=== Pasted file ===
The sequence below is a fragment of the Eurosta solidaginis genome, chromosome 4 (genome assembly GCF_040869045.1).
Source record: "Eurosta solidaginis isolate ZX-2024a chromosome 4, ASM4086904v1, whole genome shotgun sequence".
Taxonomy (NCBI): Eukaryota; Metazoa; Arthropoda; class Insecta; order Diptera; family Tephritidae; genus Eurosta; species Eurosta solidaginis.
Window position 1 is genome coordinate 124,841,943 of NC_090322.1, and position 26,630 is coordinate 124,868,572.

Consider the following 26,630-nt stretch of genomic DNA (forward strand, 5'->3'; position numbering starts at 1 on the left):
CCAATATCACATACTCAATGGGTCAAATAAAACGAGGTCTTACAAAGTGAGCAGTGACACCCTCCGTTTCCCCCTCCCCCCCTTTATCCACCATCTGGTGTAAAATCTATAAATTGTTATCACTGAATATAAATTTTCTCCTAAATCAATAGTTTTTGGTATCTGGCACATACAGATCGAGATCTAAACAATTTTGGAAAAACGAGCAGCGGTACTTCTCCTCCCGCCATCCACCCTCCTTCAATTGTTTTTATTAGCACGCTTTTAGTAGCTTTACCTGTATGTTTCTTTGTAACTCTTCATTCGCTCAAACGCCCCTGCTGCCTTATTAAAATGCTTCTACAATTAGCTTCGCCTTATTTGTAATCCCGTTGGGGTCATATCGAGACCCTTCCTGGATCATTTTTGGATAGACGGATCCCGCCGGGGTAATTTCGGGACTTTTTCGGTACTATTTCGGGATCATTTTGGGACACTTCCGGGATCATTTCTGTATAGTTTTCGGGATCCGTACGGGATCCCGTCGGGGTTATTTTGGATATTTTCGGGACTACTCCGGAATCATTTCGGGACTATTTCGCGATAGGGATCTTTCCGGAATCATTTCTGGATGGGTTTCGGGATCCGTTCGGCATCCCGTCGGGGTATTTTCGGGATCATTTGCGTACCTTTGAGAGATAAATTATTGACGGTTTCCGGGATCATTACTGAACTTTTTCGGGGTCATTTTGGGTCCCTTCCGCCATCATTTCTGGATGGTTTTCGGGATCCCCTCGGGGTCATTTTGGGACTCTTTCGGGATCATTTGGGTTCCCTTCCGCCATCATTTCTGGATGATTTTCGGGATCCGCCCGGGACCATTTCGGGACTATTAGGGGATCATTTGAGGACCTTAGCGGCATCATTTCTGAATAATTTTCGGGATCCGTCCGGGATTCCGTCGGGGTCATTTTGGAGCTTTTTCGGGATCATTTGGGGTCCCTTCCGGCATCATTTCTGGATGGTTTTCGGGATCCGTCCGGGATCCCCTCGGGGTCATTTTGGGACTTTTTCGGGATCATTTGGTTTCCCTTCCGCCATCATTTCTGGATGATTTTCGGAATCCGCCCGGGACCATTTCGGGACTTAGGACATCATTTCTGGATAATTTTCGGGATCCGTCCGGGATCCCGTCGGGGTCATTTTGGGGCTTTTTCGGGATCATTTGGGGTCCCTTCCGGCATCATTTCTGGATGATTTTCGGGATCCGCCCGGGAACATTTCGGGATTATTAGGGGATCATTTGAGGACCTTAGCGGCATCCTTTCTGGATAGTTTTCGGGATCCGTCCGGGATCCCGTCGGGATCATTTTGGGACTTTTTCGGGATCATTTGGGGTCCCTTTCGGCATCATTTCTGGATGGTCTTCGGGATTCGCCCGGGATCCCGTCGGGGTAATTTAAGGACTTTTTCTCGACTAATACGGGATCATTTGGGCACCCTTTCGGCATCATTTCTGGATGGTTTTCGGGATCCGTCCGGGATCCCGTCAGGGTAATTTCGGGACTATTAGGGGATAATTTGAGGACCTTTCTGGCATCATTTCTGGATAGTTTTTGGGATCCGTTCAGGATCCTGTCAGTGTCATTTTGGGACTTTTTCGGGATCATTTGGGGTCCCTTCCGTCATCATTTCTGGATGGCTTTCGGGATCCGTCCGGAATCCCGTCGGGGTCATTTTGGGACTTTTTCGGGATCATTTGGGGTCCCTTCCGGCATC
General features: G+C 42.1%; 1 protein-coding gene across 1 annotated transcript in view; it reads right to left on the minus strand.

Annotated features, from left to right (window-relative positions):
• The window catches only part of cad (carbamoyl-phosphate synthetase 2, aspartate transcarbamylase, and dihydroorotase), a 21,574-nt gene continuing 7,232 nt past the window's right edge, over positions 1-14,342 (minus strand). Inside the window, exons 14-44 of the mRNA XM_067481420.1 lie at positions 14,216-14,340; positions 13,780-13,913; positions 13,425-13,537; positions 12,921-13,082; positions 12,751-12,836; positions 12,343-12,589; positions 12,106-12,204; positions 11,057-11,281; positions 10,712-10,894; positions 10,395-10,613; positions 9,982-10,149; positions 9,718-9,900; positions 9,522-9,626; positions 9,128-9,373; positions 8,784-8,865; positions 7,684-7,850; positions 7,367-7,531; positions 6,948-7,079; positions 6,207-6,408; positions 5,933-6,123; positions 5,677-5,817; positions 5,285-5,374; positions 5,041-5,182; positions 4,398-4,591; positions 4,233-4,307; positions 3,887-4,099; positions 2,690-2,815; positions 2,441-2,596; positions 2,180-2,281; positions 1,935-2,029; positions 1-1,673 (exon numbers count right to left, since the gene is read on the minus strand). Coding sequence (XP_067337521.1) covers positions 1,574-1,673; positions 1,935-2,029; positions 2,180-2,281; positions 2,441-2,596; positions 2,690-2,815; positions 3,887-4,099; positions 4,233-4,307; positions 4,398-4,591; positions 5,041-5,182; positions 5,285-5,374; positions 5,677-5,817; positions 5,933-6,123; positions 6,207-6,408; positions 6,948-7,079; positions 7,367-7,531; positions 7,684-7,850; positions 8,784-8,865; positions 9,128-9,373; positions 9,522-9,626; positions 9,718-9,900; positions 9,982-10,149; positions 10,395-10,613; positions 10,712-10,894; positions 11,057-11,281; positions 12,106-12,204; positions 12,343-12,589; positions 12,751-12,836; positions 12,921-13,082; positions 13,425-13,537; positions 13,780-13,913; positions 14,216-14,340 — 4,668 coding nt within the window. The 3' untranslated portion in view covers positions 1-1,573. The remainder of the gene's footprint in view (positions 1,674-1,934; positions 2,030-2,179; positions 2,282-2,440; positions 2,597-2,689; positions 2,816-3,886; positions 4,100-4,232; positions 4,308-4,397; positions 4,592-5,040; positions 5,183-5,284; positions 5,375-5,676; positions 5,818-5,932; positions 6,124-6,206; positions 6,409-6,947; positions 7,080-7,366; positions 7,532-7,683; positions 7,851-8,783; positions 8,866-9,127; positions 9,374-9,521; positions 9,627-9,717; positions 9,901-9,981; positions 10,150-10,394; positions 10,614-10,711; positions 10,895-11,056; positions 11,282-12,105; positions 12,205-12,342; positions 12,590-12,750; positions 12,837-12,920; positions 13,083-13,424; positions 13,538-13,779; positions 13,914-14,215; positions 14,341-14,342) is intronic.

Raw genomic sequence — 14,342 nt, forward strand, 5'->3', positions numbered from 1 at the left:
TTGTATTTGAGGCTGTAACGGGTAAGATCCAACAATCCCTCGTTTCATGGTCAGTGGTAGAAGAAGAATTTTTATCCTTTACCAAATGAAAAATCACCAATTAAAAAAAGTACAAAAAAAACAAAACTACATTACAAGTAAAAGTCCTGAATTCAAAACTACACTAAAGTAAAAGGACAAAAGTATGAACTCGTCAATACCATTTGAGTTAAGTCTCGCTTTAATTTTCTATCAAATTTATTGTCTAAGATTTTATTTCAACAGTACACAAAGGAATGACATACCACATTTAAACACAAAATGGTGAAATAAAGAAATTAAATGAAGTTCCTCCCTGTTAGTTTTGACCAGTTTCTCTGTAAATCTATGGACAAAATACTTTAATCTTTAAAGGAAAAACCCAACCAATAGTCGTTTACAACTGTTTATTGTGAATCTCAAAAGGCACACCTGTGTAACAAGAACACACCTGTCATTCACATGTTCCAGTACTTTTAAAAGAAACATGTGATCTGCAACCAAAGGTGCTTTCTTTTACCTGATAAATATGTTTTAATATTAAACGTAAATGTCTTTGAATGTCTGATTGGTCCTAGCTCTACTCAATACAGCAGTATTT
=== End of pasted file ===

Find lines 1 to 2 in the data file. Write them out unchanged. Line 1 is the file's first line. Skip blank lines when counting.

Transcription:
The sequence below is a fragment of the Eurosta solidaginis genome, chromosome 4 (genome assembly GCF_040869045.1).
Source record: "Eurosta solidaginis isolate ZX-2024a chromosome 4, ASM4086904v1, whole genome shotgun sequence".